October 2010: My second MBA graduation after completing the second of my dual degrees. That whole day my sister joked, “you just like graduating, don’t you?” 🤣
I may still be paying for my degrees (thanks for nothing DOE) but I’m grateful for the adventures it lead me too. I’ve collaborated on local and state-wide projects, worked abroad at international companies, lead teams on amazing initiatives, partnered with fantastic people, and grown as a person.
I was seven years old, home with family after school, coloring when all my crayons started going all over the place. “Stop messing with my crayons!” I yelled at my brothers but before they could answer, my pregnant mom screamed at us to get under the table, it was an earthquake.
Those were the longest seconds of my young life under that table!
Luckily, we had just gone through the safety drill in school, how one should dock and cover under a table or stand in a door frame as my mom did when an earthquake struck. We stepped outside our small two floor apartment building after the fact, checking on neighbors and friends.
Back in our apartment, still shaken, we picked up all that fell and assessed the minor damages. My mom was so worried with the local news reporting of the rising death toll, major damages and aftershocks throughout the day that she had us sleeping in the building lobby that night to easily escape if need be.
I remember the image of the collapsed section of the Bay Bridge on the news. Seeing it these many years later sometimes beings that flush of fright my seven year old self felt back then. I also remember the ongoing repairs that took place months and years since then. Including the repairs to the Ferry Building, which rang when the earthquake struck in 1989.
Are we ready or prepared 30 years later? How does one get prepared? Make a plan with your family and friends. Know all your exits at home as well as at work and school. At home, have a first aid kit, canned foods, water and other necessary supplies packed in an accessible pantry/space. Make sure your home or renter’s insurance in a state like California covers you should your health or home be affected. And finally, stay informed and ask questions. It can save your life!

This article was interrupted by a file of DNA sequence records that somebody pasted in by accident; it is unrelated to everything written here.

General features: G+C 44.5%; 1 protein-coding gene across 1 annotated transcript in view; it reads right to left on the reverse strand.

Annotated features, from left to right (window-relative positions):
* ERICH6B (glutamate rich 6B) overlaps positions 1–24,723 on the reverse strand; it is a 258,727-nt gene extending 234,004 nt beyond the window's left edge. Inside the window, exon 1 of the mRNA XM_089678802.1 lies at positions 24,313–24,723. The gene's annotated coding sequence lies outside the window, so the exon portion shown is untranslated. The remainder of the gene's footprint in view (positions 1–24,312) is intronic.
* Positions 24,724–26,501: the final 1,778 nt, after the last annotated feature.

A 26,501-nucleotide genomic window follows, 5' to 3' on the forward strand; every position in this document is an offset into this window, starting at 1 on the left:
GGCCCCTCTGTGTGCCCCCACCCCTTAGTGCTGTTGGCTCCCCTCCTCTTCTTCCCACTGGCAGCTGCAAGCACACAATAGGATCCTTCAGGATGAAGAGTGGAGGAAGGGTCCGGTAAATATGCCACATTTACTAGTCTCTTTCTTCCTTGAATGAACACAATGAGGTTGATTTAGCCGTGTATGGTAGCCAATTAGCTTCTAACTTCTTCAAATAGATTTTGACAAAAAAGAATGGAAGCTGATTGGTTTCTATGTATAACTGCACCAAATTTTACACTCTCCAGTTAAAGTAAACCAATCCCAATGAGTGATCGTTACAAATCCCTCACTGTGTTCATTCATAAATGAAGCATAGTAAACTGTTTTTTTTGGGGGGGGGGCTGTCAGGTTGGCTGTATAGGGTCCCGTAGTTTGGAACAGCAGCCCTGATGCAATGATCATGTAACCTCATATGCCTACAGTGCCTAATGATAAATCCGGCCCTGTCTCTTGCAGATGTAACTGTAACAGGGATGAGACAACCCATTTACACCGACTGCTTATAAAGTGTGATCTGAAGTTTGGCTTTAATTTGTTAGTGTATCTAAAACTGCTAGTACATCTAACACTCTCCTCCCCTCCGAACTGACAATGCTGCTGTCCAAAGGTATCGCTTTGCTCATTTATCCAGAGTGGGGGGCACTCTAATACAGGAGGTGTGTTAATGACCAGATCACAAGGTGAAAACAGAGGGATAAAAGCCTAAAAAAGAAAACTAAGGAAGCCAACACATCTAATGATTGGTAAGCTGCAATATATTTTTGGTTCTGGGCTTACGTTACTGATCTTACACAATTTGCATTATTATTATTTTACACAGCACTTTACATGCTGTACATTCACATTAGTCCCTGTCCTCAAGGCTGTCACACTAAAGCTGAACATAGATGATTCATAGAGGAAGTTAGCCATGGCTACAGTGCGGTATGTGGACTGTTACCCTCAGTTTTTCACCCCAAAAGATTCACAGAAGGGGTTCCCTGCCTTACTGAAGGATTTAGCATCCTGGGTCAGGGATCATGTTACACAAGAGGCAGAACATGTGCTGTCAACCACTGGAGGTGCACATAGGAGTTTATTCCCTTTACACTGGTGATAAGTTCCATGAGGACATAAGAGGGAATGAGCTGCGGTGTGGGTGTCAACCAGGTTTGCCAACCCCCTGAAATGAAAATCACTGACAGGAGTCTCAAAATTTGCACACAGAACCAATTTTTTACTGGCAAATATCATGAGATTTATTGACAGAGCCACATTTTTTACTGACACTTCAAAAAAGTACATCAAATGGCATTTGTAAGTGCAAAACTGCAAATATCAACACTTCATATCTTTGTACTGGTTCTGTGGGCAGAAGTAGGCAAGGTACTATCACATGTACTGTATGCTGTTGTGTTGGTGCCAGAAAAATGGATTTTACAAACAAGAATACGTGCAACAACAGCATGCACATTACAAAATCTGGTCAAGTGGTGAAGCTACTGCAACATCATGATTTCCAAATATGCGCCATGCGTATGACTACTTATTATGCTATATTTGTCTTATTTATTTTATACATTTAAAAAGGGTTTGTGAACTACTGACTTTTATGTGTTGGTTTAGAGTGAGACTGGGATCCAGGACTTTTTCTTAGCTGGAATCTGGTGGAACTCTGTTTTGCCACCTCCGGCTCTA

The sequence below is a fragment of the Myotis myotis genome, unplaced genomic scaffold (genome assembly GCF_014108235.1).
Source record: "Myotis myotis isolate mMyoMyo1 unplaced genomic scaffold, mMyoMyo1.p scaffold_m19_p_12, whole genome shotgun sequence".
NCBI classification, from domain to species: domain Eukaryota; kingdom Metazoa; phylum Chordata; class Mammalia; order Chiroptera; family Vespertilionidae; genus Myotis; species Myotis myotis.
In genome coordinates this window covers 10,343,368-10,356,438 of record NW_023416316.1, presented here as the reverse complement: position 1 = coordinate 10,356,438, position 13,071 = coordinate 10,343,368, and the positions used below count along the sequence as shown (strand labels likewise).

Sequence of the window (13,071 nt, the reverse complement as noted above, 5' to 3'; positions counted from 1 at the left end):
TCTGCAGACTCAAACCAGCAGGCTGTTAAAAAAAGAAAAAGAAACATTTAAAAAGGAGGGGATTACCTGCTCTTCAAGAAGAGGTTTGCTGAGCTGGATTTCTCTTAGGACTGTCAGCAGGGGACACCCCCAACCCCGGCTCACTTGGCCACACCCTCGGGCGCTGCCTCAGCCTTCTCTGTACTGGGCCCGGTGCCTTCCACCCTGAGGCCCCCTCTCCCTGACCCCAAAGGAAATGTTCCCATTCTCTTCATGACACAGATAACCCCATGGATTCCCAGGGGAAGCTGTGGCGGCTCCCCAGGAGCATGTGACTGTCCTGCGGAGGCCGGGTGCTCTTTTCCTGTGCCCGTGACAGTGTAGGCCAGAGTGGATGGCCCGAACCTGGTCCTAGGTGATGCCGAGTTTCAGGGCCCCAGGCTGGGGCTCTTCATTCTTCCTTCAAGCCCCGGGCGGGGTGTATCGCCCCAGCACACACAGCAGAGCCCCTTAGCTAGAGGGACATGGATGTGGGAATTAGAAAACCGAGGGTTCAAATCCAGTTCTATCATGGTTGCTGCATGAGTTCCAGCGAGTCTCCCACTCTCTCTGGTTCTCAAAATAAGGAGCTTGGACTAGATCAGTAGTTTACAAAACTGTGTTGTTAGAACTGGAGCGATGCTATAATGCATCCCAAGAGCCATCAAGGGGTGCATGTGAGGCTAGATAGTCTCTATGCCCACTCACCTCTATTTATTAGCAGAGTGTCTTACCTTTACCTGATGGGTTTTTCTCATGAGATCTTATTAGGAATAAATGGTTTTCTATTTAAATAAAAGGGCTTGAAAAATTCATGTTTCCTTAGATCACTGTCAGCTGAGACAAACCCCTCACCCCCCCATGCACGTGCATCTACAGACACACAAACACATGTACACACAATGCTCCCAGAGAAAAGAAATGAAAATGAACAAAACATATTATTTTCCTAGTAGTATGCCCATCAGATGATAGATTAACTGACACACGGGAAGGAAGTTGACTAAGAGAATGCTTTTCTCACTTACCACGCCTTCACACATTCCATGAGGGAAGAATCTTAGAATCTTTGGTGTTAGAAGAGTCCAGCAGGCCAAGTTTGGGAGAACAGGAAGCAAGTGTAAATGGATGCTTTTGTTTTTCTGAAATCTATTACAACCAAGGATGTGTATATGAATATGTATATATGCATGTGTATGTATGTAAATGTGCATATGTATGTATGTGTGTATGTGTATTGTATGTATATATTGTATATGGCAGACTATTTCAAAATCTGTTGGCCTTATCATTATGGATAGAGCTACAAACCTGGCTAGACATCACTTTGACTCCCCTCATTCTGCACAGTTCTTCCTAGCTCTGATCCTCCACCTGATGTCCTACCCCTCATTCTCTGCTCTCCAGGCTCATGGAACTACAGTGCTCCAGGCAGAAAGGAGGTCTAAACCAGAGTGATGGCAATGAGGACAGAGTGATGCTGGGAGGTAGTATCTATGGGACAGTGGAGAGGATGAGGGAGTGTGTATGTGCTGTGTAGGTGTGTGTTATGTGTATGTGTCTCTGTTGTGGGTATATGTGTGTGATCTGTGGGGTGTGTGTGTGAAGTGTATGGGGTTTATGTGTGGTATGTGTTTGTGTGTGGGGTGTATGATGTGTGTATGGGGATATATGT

Sometimes it’s the little things in life that can make a huge difference in one’s day. As I sit here after hearing of the passing of the comedic legend Robin Willams, I’m not reminded of his movies or his stage performances. I’m reminded of an incident in my childhood.
After my parents divorce, my mother took a few dead end jobs to make ends meet. She landed a job at one of the Toys R Us shops in San Francisco. It wasn’t far from home and the schedule worked well for her as she was not only caring for us five kids, she had taken in my ill grandfather as well. It wasn’t much pay wise but it was a steady something a single mother could find until something better came along.
The first time Robin came to her register to purchase a few things, everyone was star struck, in awe at the local comedic celebrity amongst them. It didn’t phase my mother but she knew whom he was as we were huge fans of his. She remained professional and they had small talk about the day, the city and the items he was purchasing. Soon enough, whenever he frequented the shop, he always made his way to my mother’s register. She never asked for a picture or an autograph (this is way before social media mind you), she didn’t want to make him uncomfortable. He was one of her favorite customers and she knew this simple customer/cashier interaction was better than anything she would’ve asked of him. She would come home happy whenever he had visited and go one about how he was such a kind soul.
He will always be known to us San Franciscans as the local resident whom always gave back. He supported every cause that gave back to the city and it’s inhabitants. He started Comic Relief, performed many times over for charity and brought awareness to the many issues within our city as well as our nation.
Robin, thank you for making my single mother’s days at a dead end job eventful. Thank you for caring and making us care about our communities. Thank you for the laughs, the tears and the joy. You are already missed.
I’m obligated to include and share the below image in this post as someone whom has worked with individuals suffering all forms of mental illnesses, including depression.